ST awards 2016 Kim Daasbjerg & Mogens Christensen
Kim Daasbjerg & Mogens Christensen won ST Industrial Collaboration award & ST Science Award respectively
ST Industrial Collaboration Award 2016
The ST industrial Collaboration Award 2016 goes to Professor Kim Daasbjerg, iNANO and Department of Chemistry.
Kim Daasbjerg has been a role model for his colleagues as the prime mover in the establishment of new types of collaboration between AU and Danish industry.
Kim plays an active role in MADE (Manufacturing Academy of Science), consisting of Danish universities, whose goal is to ensure that new knowledge will be able to support the agile, innovative and sustainable production. A particular focus is to ensure polymer materials a prominent position in the future production image in Denmark. In connection with this, Kim has formed strong collaborations with a number of Danish companies including LEGO, Vestas, Grundfos, Velux, SP Group, Newtec, AVK Gummi and Alfa Laval.
Kim started the Brainnovation Day, a match-making event where ST academic groups are matched with relevant industry. The meeting serves as the first step to significantly increase dialogue and collaboration between the industry and AU.
Last but not least, Kim initiated a new paradigm for industry collaborations termed “open science concept”. The idea is that new knowledge is brought into play without legal binding and spread out where it can create value for Danish companies.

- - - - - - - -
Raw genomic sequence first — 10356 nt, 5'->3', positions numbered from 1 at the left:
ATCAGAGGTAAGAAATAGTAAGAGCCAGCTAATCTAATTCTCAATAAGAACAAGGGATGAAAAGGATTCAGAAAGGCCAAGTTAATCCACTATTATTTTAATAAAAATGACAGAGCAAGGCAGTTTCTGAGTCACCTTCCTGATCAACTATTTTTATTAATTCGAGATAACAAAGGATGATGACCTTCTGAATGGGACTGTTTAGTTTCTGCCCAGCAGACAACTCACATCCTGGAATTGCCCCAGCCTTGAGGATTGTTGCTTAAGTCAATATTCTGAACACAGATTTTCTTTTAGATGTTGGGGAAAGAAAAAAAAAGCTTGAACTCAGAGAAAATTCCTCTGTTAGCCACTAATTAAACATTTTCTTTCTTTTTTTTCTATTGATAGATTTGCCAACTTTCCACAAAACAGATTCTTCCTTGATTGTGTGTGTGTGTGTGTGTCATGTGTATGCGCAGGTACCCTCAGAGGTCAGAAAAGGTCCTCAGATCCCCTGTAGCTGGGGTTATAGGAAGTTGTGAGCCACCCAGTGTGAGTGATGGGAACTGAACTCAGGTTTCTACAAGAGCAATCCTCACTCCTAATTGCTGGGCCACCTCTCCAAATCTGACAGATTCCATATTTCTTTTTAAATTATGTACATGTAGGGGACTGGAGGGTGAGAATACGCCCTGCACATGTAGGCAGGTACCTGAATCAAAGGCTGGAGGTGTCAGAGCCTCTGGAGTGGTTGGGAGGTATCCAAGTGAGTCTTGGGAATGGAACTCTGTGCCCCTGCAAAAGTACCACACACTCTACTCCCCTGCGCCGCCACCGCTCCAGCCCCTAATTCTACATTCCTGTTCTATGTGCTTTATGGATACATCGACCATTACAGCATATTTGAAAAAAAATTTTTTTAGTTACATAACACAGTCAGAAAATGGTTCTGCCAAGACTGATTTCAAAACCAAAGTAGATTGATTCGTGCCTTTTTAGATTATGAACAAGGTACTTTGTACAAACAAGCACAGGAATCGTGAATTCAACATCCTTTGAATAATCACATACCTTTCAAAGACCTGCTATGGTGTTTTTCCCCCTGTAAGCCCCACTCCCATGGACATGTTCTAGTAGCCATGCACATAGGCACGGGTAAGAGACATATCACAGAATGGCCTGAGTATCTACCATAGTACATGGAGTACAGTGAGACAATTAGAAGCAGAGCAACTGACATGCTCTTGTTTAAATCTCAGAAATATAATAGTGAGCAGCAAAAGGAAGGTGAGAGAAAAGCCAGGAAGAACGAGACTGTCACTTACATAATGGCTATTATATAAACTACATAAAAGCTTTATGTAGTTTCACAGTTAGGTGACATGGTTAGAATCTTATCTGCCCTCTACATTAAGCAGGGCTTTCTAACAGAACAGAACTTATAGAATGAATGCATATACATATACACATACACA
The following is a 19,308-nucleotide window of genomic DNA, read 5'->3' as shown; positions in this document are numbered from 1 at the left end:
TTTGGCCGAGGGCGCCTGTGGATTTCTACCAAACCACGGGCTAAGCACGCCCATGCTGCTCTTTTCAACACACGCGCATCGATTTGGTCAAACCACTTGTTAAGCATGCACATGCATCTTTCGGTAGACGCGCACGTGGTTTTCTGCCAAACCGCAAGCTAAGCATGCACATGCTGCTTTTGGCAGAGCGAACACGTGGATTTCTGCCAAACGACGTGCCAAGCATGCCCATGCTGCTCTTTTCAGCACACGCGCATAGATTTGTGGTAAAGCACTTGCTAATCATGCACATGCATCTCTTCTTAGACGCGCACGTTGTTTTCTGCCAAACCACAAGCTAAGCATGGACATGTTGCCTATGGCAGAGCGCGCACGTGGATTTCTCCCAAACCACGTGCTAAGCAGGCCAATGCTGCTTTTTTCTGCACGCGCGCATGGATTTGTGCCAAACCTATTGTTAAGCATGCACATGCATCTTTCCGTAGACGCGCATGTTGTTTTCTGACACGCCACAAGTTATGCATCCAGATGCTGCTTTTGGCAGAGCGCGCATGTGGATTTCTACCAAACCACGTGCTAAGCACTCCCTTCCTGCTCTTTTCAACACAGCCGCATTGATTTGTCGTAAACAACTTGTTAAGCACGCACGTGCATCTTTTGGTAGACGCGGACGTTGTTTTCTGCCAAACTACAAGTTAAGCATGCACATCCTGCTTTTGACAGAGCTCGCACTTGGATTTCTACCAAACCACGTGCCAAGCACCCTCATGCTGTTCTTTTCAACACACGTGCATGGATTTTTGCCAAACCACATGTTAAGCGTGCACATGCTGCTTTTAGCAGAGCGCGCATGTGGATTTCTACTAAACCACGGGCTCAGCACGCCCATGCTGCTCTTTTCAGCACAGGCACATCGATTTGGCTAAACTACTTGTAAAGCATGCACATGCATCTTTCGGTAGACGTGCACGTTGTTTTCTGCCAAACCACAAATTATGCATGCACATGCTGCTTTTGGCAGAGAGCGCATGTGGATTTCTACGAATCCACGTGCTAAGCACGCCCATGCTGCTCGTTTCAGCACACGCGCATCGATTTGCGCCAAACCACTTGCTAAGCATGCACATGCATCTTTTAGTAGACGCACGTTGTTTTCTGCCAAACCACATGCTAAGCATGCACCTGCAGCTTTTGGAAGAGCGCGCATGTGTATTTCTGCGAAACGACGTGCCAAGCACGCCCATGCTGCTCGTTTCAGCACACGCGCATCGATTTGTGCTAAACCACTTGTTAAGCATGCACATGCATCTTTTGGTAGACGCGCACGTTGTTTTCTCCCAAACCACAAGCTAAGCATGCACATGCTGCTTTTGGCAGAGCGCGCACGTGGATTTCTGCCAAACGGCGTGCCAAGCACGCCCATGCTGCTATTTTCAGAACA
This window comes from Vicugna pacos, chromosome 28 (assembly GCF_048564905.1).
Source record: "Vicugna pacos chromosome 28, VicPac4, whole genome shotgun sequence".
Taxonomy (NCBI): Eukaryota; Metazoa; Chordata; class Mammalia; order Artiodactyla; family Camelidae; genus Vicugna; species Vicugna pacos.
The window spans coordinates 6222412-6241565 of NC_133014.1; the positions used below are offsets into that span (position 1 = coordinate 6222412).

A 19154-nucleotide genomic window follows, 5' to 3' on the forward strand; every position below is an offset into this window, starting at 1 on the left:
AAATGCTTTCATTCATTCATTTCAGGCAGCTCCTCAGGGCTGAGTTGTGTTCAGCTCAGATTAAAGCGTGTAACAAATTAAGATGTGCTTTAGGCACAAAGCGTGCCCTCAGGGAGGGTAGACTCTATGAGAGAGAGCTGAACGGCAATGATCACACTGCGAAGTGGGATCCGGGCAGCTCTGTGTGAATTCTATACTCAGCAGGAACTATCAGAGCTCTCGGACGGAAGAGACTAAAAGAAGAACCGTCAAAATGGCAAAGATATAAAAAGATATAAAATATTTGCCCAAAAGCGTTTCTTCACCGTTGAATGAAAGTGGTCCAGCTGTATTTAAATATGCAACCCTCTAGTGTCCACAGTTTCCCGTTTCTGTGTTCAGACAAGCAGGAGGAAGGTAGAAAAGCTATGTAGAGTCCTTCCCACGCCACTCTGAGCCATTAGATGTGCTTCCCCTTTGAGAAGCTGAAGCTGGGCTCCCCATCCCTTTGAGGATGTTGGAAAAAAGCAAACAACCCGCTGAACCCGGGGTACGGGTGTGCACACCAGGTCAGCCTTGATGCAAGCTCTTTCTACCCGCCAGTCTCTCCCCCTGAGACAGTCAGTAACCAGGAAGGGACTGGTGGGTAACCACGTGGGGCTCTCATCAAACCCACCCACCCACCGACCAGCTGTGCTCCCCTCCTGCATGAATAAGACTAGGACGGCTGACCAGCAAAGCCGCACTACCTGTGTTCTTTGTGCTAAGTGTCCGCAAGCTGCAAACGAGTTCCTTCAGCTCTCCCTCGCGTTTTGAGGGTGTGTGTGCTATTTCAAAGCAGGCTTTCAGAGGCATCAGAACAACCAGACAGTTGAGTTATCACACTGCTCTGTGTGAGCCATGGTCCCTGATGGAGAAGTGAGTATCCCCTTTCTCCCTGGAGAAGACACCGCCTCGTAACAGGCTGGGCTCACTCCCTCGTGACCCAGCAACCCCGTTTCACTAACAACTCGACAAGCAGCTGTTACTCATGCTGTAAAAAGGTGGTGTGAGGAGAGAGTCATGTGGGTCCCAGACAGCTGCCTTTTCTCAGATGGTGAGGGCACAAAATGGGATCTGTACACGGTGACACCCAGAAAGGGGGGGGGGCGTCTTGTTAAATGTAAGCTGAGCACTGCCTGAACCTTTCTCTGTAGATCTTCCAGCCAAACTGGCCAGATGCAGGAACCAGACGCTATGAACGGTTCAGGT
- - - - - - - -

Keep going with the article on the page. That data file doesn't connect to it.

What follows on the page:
Congratulations to Professor Kim Daasbjerg with the ST Industrial Collaboration Award 2016.
ST Science Award 2016
The ST Science Award 2016 goes to Associate Professor Mogens Christensen, Department of Chemistry, based on his success in getting the HEIMDAL station approved at ESS – the European Spallation Source in Lund, Sweden.
Mogens is in the international forefront both in a chemistry field and in method development at large facilities at the age of 38, which is very remarkable. On top of this, Mogens is the central person in setting up an international team proposing a completely new design for neutron investigations of materials, which is absolutely outstanding and cannot be acknowledged too much.
The HEIMDAL instrument is unique, combining small angle scattering and powder diffraction in one instrument, combining cold and hot neutrons, while measuring in situ with the material under working conditions. This design is truly exceptional and has never been seen anywhere else in the world before. Mogens was crucial in first getting the idea of this unique combination, then central to assembling a great team of international scientist in the neutron diffraction from four European countries. His proposal submitted to the ESS board was selected to be among the first 16 instruments being funded.
Scientifically, 2015 has also been excellent for Mogens. He was appointed associate professor at the Department of Chemistry in 2014, which spurred his own independent research group in 2015. Mogens has similarly been successful in attracting external funding, and his Sapere Aude was beneficial for the group developing new magnetic materials. In 2015, he also successfully attracted a large grant from the Innovation Foundation on “Green Chemistry for Advanced Materials”. Over the past 2 years, he has published around 20 papers, including papers in Scientific Reports, Nature Methods, ACS Nano among other high impact journals.
Congratulations to Associate Professor Mogens Christensen with the ST Science Award 2016.